Angelo Puglisi, Ballandean Estate, Queensland

Angelo Puglisi, Ballandean Estate, Queensland

Name: Angelo Puglisi

Looking for new challenges has always been a part of my life. In the mid-1960s the challenge was to start a more modern approach to winemaking in Queensland and it has not been a smooth road to the top. The biggest challenge has been to convince the rest of the Australian wine industry that not all of Queensland is hot and tropical. The Granite Belt is 850m above sea level and is prone to severe frost in winter. It is quite common to have 35-45 frosts each year all the way to early October. Budburst starts at the end of September and frost damage is quite common. The summer is not hot and tropical and autumn is warm days and cold nights.

Background to Ballandean Estate's Viognier

It has not been hard to make decisions to plant varieties that are recommended for cool climate areas. What is cool climate anyhow?

I am not a fan of white or red wines from cool climate that are green and taste akin to battery acid. The Granite Belt has warm days and cool to cold nights (always less that 18°C degrees) throughout the summer months. On 16 November 2006 we had snow fall all day and on 17 November a -4°C frost. That freak weather was also felt in the rest of Australia.

Most of the vintage in the Granite Belt happens in March and when we machine harvest we start at 2.30am and finish by 8am. Average temperature at that time of the day is 6-8°C.

Ballandean Estate Wines has two vineyards located six kilometers apart. The vineyard where the winery is has light sandy soils (about 12 inches) over decomposed granite.

The second vineyard is a course orange gravel has a depth of 1m and is very porous. Water delivered by trickle from water storage dams quickly disappears but the roots have the opportunity to find good depth. Both vineyards have Viognier plantings.

In 1994 and 1995 our winemaker at the time worked during vintages in the Rhone Valley in France and came back recommending that we plant Viognier. In 1996, we were able to obtain some cuttings from Yalumba and so we were able to field graft 1ha of Viognier on Ruggeri 140 rootstocks and so commenced our journey with Viognier.

These first grafted vines are on the sandy soil and are now 10 years old. In 1998, we planted a further 2ha this time planted on their own roots and in the orange gravel. The result has been interesting. The grafted vines are not as vigorous as I thought they would be and require careful management of nutrients. This is a common trend in the Granite Belt because of our soil types. I believe having the poorer soil is an advantage because we have the opportunity to control vigour even if the costs are higher. The vines on their own roots in the deeper soil have more vigour but because of their age, we have controlled the crop levels to 4-5t/ha. This year, we have increased to 6t/ha and the results look good.

Viognier is reknowned to be a low yielding variety, however, it does not seem to have that problem in the Granite Belt. Each year so far we have taken more than 30% of the bunches off just after budburst.

The bunches are medium to large and after veraison become full and tight which can be a disadvantage if rain comes just before harvest. As the last few years the rains have not come in large volumes that we used to get in the good old days, the splitting berries have not been a problem. One habit of Viognier that I have noticed is that as the bunches tighten, small clusters break away and just dry out and drop off. Perhaps this is a way for the variety to deal with the problem of overcrowding. I allow the vines to stress a little with minimal watering for the last two or three weeks before harvest. The berries become soft and rubbery and if it does rain there is room for expansion.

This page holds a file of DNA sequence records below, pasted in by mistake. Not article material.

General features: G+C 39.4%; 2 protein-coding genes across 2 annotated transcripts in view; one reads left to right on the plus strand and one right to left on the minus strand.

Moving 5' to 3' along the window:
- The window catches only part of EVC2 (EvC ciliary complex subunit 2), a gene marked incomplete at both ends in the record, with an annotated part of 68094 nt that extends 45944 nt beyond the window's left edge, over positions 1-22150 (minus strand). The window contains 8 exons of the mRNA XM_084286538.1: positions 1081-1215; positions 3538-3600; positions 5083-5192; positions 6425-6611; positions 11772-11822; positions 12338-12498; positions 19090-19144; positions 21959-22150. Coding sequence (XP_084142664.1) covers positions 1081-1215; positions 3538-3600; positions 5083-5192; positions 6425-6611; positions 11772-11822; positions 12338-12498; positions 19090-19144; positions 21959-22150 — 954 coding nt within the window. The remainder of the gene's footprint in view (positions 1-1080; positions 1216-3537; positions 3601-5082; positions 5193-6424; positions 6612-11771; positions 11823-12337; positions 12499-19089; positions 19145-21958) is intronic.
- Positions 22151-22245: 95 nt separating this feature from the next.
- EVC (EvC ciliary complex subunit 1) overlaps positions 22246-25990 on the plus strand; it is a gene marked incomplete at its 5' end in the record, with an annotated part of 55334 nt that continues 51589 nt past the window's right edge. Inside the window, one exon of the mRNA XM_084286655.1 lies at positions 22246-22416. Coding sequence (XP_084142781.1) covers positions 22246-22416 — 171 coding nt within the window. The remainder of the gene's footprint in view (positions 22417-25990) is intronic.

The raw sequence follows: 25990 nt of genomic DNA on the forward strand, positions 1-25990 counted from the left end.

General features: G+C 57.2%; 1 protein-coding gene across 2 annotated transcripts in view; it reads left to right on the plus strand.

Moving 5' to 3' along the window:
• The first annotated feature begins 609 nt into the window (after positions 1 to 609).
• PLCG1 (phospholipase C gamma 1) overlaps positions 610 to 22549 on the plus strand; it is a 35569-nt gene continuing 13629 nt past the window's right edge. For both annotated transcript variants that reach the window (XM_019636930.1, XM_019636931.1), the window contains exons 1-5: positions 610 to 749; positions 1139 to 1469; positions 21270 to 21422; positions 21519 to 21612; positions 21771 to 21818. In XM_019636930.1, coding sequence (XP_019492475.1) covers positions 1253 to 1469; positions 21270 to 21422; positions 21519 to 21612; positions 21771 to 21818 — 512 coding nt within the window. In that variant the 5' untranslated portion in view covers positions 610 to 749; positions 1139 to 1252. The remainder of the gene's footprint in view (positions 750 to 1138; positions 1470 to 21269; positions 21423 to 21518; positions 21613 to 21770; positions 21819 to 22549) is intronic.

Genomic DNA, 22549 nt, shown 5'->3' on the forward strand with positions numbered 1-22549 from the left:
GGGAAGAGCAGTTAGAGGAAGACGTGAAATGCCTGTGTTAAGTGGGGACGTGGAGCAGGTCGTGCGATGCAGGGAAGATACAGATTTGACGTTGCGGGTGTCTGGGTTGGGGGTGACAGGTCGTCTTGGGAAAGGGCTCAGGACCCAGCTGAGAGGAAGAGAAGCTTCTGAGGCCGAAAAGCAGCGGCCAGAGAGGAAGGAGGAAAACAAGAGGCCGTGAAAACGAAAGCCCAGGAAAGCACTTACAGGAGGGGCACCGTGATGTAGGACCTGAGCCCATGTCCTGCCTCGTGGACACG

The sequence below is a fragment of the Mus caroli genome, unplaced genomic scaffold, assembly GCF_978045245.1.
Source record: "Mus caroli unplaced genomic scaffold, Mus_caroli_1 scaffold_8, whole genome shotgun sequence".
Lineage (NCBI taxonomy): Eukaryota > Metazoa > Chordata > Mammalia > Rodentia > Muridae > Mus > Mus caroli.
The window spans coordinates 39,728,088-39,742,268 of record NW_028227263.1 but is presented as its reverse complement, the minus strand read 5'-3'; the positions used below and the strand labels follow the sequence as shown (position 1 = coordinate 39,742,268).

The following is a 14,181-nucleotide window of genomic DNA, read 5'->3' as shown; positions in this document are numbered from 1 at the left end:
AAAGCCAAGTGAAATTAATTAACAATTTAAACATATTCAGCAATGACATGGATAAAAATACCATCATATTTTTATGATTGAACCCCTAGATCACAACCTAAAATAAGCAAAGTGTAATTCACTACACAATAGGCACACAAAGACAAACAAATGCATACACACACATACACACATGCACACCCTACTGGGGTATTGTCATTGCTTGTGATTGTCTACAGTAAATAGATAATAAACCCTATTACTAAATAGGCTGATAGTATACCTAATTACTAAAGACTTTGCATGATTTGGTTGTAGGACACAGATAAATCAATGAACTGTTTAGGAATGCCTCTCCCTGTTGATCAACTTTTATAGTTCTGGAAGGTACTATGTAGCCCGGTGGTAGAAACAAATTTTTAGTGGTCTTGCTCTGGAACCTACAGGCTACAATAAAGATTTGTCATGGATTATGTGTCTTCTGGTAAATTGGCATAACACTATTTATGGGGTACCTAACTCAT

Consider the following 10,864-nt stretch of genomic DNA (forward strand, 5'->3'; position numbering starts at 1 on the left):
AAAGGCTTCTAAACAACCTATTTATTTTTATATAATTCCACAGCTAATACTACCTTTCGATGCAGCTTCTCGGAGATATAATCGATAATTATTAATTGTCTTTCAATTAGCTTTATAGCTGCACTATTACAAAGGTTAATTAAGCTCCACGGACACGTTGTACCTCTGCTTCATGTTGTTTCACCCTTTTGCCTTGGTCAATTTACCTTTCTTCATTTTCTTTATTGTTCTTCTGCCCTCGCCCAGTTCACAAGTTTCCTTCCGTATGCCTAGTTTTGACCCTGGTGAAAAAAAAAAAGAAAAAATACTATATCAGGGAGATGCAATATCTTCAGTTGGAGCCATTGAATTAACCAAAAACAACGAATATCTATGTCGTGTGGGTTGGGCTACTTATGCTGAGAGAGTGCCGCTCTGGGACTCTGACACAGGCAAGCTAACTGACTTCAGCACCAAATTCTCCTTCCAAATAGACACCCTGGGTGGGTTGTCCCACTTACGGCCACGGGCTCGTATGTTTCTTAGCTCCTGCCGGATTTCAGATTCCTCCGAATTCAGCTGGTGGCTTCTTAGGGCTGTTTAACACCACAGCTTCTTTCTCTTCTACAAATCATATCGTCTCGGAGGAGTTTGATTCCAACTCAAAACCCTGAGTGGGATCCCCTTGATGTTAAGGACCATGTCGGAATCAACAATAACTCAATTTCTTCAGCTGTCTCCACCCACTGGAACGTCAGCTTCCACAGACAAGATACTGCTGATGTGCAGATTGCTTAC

Canopy management like all varieties is a major part of quality control. Viognier can become sunburnt easily and careful shoot positioning and leaf management is necessary. All of our vineyards are vertical shoot positioning system and two foliage wires on either side are used to hold up the canopy. Row spacing is 3.5m and vine spacing is 1.5m on a single cordon wire. Drip irrigation is used when required but we are limited by water availability. The Granite Belt does not have underground water and we not have a major river. We rely on water stored in farm dams.

Timing the harvest to coincide with best flavour is a bit of a trick. Constant monitoring is essential as the flavour changes almost daily and reaches its peak for about three days and then falls away quickly. It is critical to harvest within that small time frame and this peak flavour time is mostly 12.5-14°Baume.

The wine can be quite robust and yet fruity giving the impression that the wine will be sweet but the opposite is mostly the result. The wine can be quite tannic with medium acidity. Our winemaker Dylan Rhymer finds it an easy grape to work with and we are happy with the results achieved so far.

The most interesting observation so far has been that when our Viognier wines are judged in classes dedicated to just Viognier Ballandean Estate Wines has scored 4 stars or better. When judged against other fruity aromatic varieties ie Sauvignon Blanc, Pinot Gris, it does not score the same. Why is this? Maybe the variety is not recognised fully yet, we wait in hope.

We have produced both barrel aged and unwooded styles and have been successful with both styles. In the 2006 vintage we also used Viognier to blend with Shiraz. The wine is still in oak and so far we are more than pleased with the results.

We offer a toast of Granite Belt Viognier to the viticulturalist who discovered the last remaining 8ha in 1965 in France.

Viognier has risen from close extinction to an exciting variety with a great future in Australia.

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